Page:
On the other hand, if you are a member of a defined benefit scheme, often your contributions will be invested on your behalf.

Tax relief on pension contributions

Pensions provide us with a tax-efficient way of saving for our retirement. You will receive income tax relief against your pension contributions.

These contributions are calculated on age-related thresholds. See below for each threshold and its related tax relief:

Age Percentage of earnings
Under 30 15%
30-39 20%
40-49 25%
50-54 30%
55-59 35%
60 and over 40%

The contributions made are eligible for tax relief up to a maximum of €115,000

Source: www.citizensinformation.ie

Benefits of a company pension scheme.

Having a company pension scheme can offer many long-term benefits to your organisation. Some of the main benefits of having a company pension scheme are:

    1. Attract Key Employees – Having efficient, reliable employees will be a key factor in your organisation’s success. If you do not acquire employees with the traits you desire, your business will likely suffer.

With studies showing that 93% of employees considering a company pension as a perk, having one in place will go a long way to hiring the employees you would like.

2. Increase Employee Loyalty – Having a solid company pension plan will also reduce the turnover of employees.

With a competitive job market, having a retirement plan for employees is key. If certain benefits and perks are not provided, current employees will start to look at alternative arrangements with better long-term benefits.

Recent studies show the cost of replacing an employee can cost on average between 6 and 9 months salary.

If we use Ireland’s average wage in this example, that is approximately between €18,500 – €27,000.

3. Tax Benefits – Employer contributions to company pension arrangement are fully deductible for corporation tax within certain limits.

4. Competitive Advantages– With 50% of companies in Ireland offering a company pension scheme, it means another 50% are not.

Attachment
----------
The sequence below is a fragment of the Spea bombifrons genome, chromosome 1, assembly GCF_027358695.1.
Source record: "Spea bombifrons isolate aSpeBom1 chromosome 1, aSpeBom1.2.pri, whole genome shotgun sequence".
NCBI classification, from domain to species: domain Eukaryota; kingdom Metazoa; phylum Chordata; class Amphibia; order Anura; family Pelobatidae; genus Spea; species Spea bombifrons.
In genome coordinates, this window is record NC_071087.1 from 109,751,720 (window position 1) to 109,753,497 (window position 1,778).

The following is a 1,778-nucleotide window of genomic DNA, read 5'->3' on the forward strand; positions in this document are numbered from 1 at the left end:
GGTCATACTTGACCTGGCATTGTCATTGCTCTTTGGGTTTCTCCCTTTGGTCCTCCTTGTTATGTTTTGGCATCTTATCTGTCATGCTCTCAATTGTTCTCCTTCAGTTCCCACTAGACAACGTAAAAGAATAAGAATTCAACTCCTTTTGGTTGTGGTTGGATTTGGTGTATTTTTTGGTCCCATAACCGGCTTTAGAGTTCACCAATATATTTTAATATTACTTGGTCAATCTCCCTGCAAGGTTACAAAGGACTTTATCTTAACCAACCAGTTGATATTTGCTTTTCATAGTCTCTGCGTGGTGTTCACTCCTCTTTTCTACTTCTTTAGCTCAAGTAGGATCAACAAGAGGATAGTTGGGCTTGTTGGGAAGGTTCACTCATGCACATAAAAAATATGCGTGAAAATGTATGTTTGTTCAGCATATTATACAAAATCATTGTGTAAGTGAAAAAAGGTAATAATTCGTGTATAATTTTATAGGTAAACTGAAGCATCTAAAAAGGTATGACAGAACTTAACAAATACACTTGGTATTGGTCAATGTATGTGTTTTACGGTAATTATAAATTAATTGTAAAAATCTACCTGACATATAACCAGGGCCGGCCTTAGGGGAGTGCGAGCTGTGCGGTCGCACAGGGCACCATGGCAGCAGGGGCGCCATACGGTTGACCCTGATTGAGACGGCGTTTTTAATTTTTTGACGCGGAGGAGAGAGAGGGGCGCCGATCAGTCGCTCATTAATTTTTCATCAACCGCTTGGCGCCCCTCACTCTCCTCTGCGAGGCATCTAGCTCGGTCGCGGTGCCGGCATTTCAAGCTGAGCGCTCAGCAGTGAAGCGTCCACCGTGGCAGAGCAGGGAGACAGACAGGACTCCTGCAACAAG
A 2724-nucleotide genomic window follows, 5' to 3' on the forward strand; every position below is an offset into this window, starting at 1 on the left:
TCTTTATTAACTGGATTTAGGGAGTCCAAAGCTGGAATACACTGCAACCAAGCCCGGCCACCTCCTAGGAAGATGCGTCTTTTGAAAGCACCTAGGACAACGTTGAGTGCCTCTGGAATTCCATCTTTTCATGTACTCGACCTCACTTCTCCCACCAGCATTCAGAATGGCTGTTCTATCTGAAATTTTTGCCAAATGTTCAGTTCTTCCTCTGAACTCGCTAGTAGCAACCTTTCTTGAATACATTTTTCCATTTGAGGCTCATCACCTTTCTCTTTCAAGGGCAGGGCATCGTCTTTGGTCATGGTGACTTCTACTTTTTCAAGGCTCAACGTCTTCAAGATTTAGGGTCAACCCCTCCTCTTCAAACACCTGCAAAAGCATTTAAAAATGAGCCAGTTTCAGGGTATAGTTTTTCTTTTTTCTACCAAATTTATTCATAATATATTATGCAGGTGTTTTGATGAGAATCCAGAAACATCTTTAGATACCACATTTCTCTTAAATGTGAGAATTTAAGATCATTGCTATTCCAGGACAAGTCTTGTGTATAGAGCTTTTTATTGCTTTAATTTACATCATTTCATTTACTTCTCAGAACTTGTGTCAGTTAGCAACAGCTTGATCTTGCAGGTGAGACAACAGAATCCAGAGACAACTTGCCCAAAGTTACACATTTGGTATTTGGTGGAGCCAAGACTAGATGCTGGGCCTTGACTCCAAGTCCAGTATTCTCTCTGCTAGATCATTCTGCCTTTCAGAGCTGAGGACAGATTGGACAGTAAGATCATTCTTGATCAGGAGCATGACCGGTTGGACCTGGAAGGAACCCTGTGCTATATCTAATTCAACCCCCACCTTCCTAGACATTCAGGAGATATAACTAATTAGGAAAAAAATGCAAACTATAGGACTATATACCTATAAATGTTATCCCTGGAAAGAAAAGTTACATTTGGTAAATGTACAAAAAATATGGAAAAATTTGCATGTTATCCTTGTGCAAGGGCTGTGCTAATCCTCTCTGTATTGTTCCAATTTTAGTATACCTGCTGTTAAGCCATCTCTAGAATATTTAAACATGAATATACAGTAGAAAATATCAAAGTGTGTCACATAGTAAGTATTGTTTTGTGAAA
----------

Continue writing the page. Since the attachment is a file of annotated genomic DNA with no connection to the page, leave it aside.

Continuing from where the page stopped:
If your business is offering retirement planning to potential employees, it may give you an edge over your competition. This in turn will allow you to attract the best employees and grow your business.

Group Risk

Your employees are the most important aspect of your business. Without them, the business would not exist. Therefore, it is important to protect them.

Employees value the proposition of having an employer who is willing to invest in protecting their future.

Group Life Insurance

Having Group Life Assurance Cover provides employees with a benefit of death in service. This can be in the form of a lump sum payable to a particular beneficiary, spouse, or civil partner.

Group Income Protection

This allows you to provide a continuing source of income to replace the salary of employees unable to work due to illness or injury.

This will be paid to employees who are unable to work for a sustained period.

Group Critical Illness Cover

This cover will pay-out a lump sum to an employee on the diagnosis of a serious illness as outlined in the policy.

The benefit is paid once the employee has survived for a set period.

How can I find out how my pension is performing?

If you are an active member of a company pension scheme, you should be receiving an update annually.

This update will come in the form of a document called an ‘annual benefit statement’.

If you have not received any correspondence regarding your scheme, contact your employer or HR department and make a request.

Do I need to review my current company pension scheme?

Have you currently a company pension scheme in place?

Do you feel you are not getting the service you deserve?

Are you aware of the management fees and charges associated with your current company pension scheme?

The world is more fast-paced than ever and pensions are no exception. They are always changing as well as the legislation that governs them.

You do not have to get into the nitty-gritty of day-to-day running of your scheme. However, it is never a bad idea to have it reviewed.

If you would like one of our advisors to review your current pension scheme, please book your complimentary consultation.

Our advisors take a hands-on approach. This means you will get the service you deserve. We also provide annual reviews and meet with any employees who would like to do so.

How do I review my company pension scheme?

Our advisors will undertake a full review of your current pension arrangement. If there are certain areas that may be improved upon you can then assess your options.

You can have your company pension scheme reviewed in these 4 easy steps.

Review Process - Company pension schemes

Speak to a pension transfer expert

Our advisors work alongside Irelands leading life insurance companies. Ensuring you get access to funds that suit you best.

Pension transfers can be a difficult area to navigate. Pensions can seem confusing, but they don’t have to be.

With the right advisor by your side, you can enjoy the retirement lifestyle you deserve.

If you are considering transferring your pension it is important you seek professional advice before making any decisions.

Contact our team today on 01- 890 3518 or email us at info@pensionsupportline.ie

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Experience, combined with a friendly approach